Hutch is the adventurer, the one whose snout is waiting eagerly by the window when it's time for a walk. He loves being outdoors and wants to walk around the entire neighborhood enjoying some fun outside time. But he can also be the more aggressive of the two, sometimes barking at other dogs who he encounters along the way. Some days he's just cranky and he wants everyone around him to know that he's not in the mood. Yet who among us hasn't acted the same exact way on a Monday morning? 

Oliver is the more mellow of the two. Some days he just doesn't feel like going out. Could be because his allergies are acting up, or because he doesn't feel like it. But on the days he's excited to go out, he likes to set the pace...slow and curious. Oliver is a sniffer. He likes to check out everything single little flower, shrub, curb and tree. He is in no rush to go anyplace and usually Hutch is pulling against his leash, raring to go and often looking back at his buddy; imploring him to pick up the pace. 

Once Oliver does his business, he usually likes to make a bee-line back to home while Hutch would stay out all day long if he could. So these two are often moving in opposite directions, eager to get to the place they want to be. 

Luckily these two also know how to compromise...and so Oliver will traipse along with his buddy Hutch until they get to the end of the block and that's when Oliver gets to sniff a tree while Hutch waits patiently. It's all about give and take with these guys, and they've got it down pretty well...on most days. 

But the best part is when they get home and drink from their water bowls together, side by side. There they can finally agree on something, they're both thirsty from their walk. 

Thursday, April 4, 2013

About Your Dog's Shedding...

So no matter where your furry friend goes, the car, the couch, the outside stairwell, your lap; the pooch leaves a little bit of themselves behind. Every devoted animal lover knows that a little bit of hair around the house is pretty much unavoidable. But there are ways to keep it under control, even if it can be an almost constant problem.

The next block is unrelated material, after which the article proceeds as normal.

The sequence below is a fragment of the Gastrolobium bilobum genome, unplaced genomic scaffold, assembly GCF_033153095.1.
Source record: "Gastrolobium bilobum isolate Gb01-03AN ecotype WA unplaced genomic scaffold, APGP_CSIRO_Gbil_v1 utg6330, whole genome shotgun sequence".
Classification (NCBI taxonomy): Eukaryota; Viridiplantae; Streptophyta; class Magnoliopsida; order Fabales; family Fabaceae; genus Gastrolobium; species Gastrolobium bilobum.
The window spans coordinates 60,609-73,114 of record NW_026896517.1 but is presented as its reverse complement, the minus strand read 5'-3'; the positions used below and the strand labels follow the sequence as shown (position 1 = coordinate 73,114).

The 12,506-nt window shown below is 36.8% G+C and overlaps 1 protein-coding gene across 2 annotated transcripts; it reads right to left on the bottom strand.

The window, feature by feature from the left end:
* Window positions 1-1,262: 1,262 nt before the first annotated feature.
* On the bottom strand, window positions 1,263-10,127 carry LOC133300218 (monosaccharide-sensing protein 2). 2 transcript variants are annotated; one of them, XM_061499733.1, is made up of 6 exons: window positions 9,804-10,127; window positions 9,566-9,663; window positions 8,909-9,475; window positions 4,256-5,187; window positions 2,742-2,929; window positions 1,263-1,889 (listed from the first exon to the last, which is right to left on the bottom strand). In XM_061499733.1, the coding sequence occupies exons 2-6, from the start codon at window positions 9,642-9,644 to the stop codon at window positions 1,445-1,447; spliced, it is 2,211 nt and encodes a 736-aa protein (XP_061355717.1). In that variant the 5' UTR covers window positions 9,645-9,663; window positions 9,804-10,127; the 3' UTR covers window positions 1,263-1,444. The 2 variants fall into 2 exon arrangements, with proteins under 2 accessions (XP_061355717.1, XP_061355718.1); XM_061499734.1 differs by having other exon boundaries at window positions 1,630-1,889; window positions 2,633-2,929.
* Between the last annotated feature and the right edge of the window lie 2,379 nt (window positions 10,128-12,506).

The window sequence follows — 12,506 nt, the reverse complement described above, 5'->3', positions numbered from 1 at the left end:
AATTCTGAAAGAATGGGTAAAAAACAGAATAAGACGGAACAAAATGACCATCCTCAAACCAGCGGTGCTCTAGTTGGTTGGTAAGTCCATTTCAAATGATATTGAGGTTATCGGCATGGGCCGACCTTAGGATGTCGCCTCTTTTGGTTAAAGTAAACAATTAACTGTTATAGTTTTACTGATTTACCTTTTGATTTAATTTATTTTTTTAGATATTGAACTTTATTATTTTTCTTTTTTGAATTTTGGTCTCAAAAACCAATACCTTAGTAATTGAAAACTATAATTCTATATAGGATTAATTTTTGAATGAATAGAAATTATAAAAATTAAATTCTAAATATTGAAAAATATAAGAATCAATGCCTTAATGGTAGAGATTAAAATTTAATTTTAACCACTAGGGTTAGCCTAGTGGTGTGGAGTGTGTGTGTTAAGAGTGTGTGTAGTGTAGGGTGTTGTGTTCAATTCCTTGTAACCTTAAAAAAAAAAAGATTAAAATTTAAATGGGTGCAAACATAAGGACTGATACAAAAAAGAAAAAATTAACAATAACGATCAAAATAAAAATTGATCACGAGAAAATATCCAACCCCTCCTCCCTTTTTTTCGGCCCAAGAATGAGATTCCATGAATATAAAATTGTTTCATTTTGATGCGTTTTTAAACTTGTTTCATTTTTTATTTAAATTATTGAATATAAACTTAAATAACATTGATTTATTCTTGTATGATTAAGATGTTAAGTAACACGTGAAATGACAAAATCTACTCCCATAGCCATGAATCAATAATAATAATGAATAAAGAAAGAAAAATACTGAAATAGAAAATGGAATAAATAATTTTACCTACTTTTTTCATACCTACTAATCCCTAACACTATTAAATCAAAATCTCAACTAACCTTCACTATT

The lint roller is your greatest ally. That wonderful invention of detachable tape sheets that apprehend every last strand and follicle...or so you think. There's always one or two stubborn ones that seem to avoid the sticky surface as you run it along the couch, the bedspread, your cute little black dress that somehow ended up on the floor. Despite those few missed hairs, the lint roller does the trick pretty well. But did you know, there are other ways to help curb the excessive hair loss of your pet? 

First of all, what are we talking about when we're dealing with shedding? It's the routine loss of hair that sheds the old follices to make room for new ones that are coming in. This is a perfectly natural thing for most every dog to go through; however there are some factors that could come into play if your pet is shedding more than usual or if you notice a fairly excessive amount of hair loss. Skin related issues such as infections, allergies or flea infestations are a common cause of overly aggressive shedding. Other things like stress and hormonal changes are also possible reasons to consider. 

Keeping these in mind, there are a few ways you can help lessen your dog's shedding. Routine brushing is probably your best bet. It will ramp up oil production of the coat and eliminate the dead hairs that are getting ready to fall to the ground or the bed anyway. So capturing them before that happens puts you ahead of the game. Plus, the chances are very good that your dog will L-O-V-E it. So it's really a win-win, as you don't have to worry about running the roller across the carpet and your pup will have a soft and shiny coat. 

There are grooming products you can buy that are specifically suited for your dog's skin and when purchasing something like this, be it a shampoo or a brush, always keep in mind which ones work best for different types of dogs. Dogs with long fur or short hair, big or small, all have their own unique ways of shedding and amounts over time. This is connected to how their skin reacts to a list of stimuli and irritants. Ask your vet or pet care professional for some advice on which products will be the most beneficial to keeping your pet's skin smooth and soft and their coat healthy. 

Of course, a healthy pet usually means a healthy coat. Diet plays an important part in maintaining your dog's coat and feeding your pet a highly nutritious diet will help to keep the shedding under control . Elements in your pet food such as Omega 3's, vitamins and nutrients, fatty acids and pure meats are all beneficial to your dog's nutritional regimen.